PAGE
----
State child welfare director resigns
SALEM — The child welfare director of the Oregon Department of Human Services has resigned after less than a year on the job.
Lena Alhusseini's resignation came just weeks after she outlined her vision for the state's child welfare system, the Statesman Journal reported.
Alhusseini moved from New York to take the job after Lois Day was fired in 2016 from the troubled agency.
Reports found foster children in Oregon were being abused at nearly double the national median rate; the abuse reporting system was not standardized; DHS did not adequately follow up on abuse investigations; and foster care providers were not well-trained for high-needs children.
An audit requested by Gov. Kate Brown found there was a rush to certify foster homes, posing safety concerns for children.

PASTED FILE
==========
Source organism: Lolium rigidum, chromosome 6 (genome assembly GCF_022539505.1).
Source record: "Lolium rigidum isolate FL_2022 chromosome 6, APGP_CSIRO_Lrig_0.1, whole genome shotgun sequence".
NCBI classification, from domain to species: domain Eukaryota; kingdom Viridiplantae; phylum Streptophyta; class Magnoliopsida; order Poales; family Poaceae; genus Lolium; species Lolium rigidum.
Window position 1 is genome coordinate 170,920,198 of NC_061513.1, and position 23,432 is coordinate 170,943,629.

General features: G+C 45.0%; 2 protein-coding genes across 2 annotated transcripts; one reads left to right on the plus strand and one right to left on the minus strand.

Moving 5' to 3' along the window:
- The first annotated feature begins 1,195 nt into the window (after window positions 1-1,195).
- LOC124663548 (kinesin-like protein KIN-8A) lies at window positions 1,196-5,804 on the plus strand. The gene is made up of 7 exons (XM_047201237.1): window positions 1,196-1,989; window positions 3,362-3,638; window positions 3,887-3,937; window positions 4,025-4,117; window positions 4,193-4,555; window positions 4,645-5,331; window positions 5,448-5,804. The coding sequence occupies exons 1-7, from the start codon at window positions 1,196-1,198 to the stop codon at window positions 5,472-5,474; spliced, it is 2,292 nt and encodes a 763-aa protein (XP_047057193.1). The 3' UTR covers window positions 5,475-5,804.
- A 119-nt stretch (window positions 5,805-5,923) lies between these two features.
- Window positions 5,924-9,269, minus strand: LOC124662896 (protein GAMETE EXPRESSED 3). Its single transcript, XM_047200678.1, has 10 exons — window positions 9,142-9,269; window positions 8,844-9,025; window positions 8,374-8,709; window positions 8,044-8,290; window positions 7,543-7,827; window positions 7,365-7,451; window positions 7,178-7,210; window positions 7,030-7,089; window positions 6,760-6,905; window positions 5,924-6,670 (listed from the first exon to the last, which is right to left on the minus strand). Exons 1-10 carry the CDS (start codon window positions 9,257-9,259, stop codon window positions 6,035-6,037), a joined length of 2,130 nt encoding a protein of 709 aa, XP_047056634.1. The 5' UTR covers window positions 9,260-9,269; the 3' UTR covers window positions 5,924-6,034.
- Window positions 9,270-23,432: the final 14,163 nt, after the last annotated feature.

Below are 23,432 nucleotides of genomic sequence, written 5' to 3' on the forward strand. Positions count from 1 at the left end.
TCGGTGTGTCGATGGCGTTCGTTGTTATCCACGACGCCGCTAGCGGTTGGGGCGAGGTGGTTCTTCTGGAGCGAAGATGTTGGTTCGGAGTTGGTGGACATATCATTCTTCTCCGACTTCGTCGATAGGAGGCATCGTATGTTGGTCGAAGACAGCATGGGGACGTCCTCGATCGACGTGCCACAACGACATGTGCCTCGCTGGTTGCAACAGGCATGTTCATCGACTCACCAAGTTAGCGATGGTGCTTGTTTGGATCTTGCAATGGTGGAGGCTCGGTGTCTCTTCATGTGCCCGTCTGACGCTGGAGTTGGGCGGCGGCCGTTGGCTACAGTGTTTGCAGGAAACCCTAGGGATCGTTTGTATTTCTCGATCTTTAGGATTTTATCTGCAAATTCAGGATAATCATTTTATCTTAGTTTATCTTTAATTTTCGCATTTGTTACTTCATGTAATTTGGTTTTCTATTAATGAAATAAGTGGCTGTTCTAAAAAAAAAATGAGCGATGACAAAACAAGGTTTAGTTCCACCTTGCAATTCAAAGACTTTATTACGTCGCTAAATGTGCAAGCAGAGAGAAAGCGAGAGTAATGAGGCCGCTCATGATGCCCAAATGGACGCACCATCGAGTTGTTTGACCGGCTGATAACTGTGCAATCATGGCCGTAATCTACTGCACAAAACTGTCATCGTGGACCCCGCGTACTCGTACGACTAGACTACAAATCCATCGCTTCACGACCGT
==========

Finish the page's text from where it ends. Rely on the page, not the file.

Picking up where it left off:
In a news release, department director Clyde Saiki thanked Alhusseini for accepting "a difficult job at a very difficult time."
"I respect Lena's vision for child welfare — a framework of community engagement and support — and that essential work will continue," Saiki said. "However, Lena and I agree that we have not been able to get the results we need to achieve."
A Statesman Journal review of agency records found that at least 44 children were severely injured or died after DHS lacked foster care screening for foster parents, failed to follow up on complaints and failed to initiate face to face contact in some cases and relied on phone calls to resolve some complaints.
Saiki said the agency must continue to push for "the culture change needed to put children's safety at the center of every decision and action."
Deputy director Laurie Price will serve as interim child welfare director.
Alhusseini replaced acting child welfare director Dr. Reginald Richardson, who stepped in after Day was fired.
She previously served as executive director of the Arab-American Family Support Center and also worked with UNICEF, the National Center for Missing and Exploited Children, and the U.S. Agency for International Development.